Alton “Tex” Melton was an early regular steel guitarist of the Big D Jamboree. He was the steel player on a number of early Talent sessions, but also a singer/songwriter (without steel), on his line fine bluesy issue “It Won’t Do Baby” (Talent 714). He seems to have dropped out of sight afterwards.
Aline McManus, whom about nearly nothing is known, was a session pianist and had a lone issue, “Television Love” (Talent 722, vocal Jack Padgett). The song has nothing to do with television however, but is a fine bopper with twin fiddles and probably George McCoy on steel. Vocalist Jack Padgett (who had previously recorded for his own Echo label) came originally from Oklahoma, and relocated in Fort Worth, Tx. when he was approached by Jesse Erickson.
His “Boogie Woogie Gal” (Talent 729) is one of three he had on the label. Afterwards, relocated in Odessa, he wrote “Cowtown” for Tex Ritter, then switched to Four Star.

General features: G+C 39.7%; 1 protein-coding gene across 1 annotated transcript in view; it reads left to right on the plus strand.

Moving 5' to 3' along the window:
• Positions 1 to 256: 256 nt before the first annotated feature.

Cowboy Dixon is a real mystery, and we only have his music, the solitary fine “Everything’s Gonna Be Changed” (Talent 733); otherwise we are clueless!
The Seven Rowe Brothers were from Oklahoma, and had spent several postwar years in California when they settled in Dallas. Fronted by vocalist and sometimes fiddler Jack Rowe, they were shortly to begin a long association with Al Dexter. The Rowes at this time included Earl and Lightnin’ on fiddles, Luke on guitar, and A.D. on bass, usually augmented by various steel guitar players, lead guitarists and drummer Freddie Cantu. “Polk County Two Step” (Talent 732) is derived from the Bob Wills’ tune “Faded Love”. The Rowes continued to perform professionnally through the 1990s, though death and ill-health had decimated the act.